The integration of Emotional and Spiritual Intelligence is the cornerstone for cultivating the Beloved Community. Emotional Intelligence lays the groundwork by enabling individuals to navigate their own emotions and those of others, fostering positive connections essential for the fabric of the Beloved Community. It facilitates effective communication, conflict resolution, and the formation of meaningful relationships, thus creating a nurturing environment. 

Simultaneously, Spiritual Intelligence enriches the foundation by delving into profound dimensions of existence, connecting individuals to deeper meaning, purpose, and a transcendent understanding of the interconnections among all beings, to each other and the earth. It empowers self-awareness, encouraging individuals to align with their values and beliefs, contributing to a shared vision that forms the essence of the Beloved Community. 

The synthesis of Emotional and Spiritual Intelligence is not merely a personal pursuit but a collective commitment to building a society founded on love, compassion, and shared purpose—a Beloved Community that transcends individual growth to embrace the flourishing of all.

When we invoke Beloved Community in SEL spaces, let us not only acknowledge but embrace its sacred roots—the bedrock of courage, commitment to nonviolence, and the spiritual weightlifting that transcends conventional notions of SEL. The call of the Beloved Community invites each of us to blossom into peaceful warriors and living embodiments of love, wisdom, and compassion. Let us embark on this journey together and join hands as we advance a world built on belonging.  

 1Danene M. Bender, ed., Alternatives to Violence Workbook, compiled by John Looney (Akron, Ohio: Peace Grows, Inc.,1986)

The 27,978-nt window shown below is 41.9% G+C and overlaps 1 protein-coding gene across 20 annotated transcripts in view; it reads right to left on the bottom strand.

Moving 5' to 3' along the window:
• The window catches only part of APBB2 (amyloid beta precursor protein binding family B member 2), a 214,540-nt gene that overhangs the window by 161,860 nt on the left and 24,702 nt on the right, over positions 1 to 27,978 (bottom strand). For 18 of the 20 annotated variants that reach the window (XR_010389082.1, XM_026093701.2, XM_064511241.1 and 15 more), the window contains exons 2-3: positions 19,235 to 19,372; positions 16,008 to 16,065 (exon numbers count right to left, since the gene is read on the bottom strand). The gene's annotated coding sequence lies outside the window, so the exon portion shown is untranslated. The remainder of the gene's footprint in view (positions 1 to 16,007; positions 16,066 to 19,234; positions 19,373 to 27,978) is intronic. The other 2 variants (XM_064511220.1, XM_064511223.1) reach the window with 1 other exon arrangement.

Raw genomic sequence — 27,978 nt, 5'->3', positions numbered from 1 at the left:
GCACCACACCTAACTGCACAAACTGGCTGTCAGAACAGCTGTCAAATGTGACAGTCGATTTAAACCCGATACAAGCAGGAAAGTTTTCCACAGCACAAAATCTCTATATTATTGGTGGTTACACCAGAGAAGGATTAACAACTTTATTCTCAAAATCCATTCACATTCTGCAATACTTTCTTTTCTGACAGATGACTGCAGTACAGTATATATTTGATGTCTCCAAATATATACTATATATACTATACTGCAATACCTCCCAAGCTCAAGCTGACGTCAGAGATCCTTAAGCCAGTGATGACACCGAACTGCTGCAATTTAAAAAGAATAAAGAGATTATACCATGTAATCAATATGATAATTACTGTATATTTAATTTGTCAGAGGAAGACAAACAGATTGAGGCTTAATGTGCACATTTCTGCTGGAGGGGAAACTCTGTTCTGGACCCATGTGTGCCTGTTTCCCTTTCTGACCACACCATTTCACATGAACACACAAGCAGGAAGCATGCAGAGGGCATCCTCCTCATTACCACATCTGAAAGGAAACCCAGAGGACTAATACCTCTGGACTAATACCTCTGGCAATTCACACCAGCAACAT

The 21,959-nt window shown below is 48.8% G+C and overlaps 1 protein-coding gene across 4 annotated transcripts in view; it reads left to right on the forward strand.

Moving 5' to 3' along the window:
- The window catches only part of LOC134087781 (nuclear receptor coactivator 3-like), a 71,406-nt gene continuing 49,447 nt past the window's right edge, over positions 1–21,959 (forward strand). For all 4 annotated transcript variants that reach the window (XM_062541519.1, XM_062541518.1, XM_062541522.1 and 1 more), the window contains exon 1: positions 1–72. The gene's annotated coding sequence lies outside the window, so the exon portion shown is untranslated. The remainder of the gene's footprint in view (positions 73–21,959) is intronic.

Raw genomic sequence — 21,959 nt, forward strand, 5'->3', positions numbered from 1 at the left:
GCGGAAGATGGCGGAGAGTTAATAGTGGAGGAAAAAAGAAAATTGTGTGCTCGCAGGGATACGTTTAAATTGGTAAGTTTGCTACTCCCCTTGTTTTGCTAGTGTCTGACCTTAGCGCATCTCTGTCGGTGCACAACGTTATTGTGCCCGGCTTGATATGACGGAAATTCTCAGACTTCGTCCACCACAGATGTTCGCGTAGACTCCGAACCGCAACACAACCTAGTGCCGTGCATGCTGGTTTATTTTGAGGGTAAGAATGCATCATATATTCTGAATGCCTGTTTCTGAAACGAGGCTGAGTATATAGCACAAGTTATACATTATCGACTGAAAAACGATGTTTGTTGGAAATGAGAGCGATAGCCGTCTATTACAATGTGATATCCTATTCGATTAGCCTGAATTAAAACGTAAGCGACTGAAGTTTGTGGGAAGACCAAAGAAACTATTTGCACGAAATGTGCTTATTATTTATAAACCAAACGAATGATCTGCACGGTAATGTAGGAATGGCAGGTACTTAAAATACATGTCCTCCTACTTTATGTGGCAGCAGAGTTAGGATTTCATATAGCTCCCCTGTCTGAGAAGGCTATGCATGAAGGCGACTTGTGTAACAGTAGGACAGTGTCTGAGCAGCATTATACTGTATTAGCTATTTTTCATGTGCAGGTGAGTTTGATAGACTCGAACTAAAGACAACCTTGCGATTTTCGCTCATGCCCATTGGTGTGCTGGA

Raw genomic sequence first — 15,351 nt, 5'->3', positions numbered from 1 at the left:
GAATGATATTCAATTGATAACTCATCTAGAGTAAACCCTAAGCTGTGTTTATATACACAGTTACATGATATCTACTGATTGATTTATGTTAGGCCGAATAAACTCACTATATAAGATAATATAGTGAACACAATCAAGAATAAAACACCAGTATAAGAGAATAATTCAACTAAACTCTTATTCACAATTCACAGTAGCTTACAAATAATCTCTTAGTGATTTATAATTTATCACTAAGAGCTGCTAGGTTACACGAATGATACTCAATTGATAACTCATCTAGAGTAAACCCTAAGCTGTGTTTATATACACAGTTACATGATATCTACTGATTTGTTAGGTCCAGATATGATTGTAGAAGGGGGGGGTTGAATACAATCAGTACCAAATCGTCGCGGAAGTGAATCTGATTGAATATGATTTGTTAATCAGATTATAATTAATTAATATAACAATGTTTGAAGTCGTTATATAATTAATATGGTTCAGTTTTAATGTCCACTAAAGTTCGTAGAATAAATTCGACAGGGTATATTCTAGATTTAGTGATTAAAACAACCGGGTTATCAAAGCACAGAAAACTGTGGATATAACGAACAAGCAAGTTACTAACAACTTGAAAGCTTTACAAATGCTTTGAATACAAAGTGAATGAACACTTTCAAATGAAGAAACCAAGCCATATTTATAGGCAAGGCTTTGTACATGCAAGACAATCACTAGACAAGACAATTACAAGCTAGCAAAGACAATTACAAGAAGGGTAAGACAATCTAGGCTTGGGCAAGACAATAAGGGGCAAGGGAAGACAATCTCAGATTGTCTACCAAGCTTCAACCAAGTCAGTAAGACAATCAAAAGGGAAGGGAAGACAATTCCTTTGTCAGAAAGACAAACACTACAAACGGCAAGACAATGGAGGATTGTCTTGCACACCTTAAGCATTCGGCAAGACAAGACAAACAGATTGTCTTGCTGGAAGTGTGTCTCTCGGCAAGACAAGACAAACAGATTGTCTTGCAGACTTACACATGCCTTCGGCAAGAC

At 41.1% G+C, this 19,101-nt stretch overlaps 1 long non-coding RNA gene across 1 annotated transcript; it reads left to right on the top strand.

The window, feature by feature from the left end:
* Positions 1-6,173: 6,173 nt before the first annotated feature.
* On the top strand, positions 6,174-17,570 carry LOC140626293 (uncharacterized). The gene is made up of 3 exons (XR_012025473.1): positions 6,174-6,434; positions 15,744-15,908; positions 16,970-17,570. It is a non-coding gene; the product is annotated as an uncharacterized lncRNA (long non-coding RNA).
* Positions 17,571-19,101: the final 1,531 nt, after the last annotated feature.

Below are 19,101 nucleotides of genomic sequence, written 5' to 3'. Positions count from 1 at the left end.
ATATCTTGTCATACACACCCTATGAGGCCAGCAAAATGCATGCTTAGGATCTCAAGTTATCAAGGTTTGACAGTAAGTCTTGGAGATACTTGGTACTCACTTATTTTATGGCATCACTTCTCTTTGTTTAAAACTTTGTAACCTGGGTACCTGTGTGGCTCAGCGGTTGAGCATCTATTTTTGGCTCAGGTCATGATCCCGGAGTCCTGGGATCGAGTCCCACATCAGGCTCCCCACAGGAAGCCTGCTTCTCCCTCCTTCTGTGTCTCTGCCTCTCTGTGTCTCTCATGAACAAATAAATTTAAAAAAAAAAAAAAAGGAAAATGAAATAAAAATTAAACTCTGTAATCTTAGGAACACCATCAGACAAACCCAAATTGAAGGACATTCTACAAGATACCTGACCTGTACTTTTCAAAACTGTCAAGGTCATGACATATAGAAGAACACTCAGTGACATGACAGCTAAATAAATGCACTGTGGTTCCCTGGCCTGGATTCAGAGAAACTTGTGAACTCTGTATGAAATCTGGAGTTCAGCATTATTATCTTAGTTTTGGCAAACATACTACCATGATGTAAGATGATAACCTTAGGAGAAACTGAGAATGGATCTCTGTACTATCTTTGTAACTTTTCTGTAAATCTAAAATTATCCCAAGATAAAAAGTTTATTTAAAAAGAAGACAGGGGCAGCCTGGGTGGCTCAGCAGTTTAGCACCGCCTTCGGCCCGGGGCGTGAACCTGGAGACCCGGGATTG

2This overview of the Principles of Nonviolence is influenced by the teachings of Kazu Haga, author of Healing Resistance. Haga, K., Jr., B. L., & Jehnsen, D. C. (2020). Healing resistance. Parallax Press.

The views in this blog are those of the author and do not necessarily reflect the views of CASEL.

Meena Srinivasan, MA, National Board Certified Teacher, is the founding executive director of Transformative Educational Leadership (TEL), a yearlong fellowship focused on inner transformation and collective impact and the CEO of a nationally certified Minority Business Enterprise (MBE), Karuna Consulting LLC, an organization that takes its name from the Sanskrit word ‘Karuna,’ signifying compassion. She is a former district SEL leader, creator of the SEL Every Day Online Courses, instructor of graduate-level SEL courses at UC Berkeley, and acclaimed author of several books and publications, including SEL Every Day which was chosen as one of 2019’s Favorite Books for Educators by the Greater Good Science Center. Recognized as one of Mindful Magazine’s “Ten Powerful Women of the Mindfulness Movement,” Meena’s TEDx talk, “Unlocking the Secret Powers of Tenderness,” is among the most popular talks of 2024. Explore more at and @HeartOfMeena.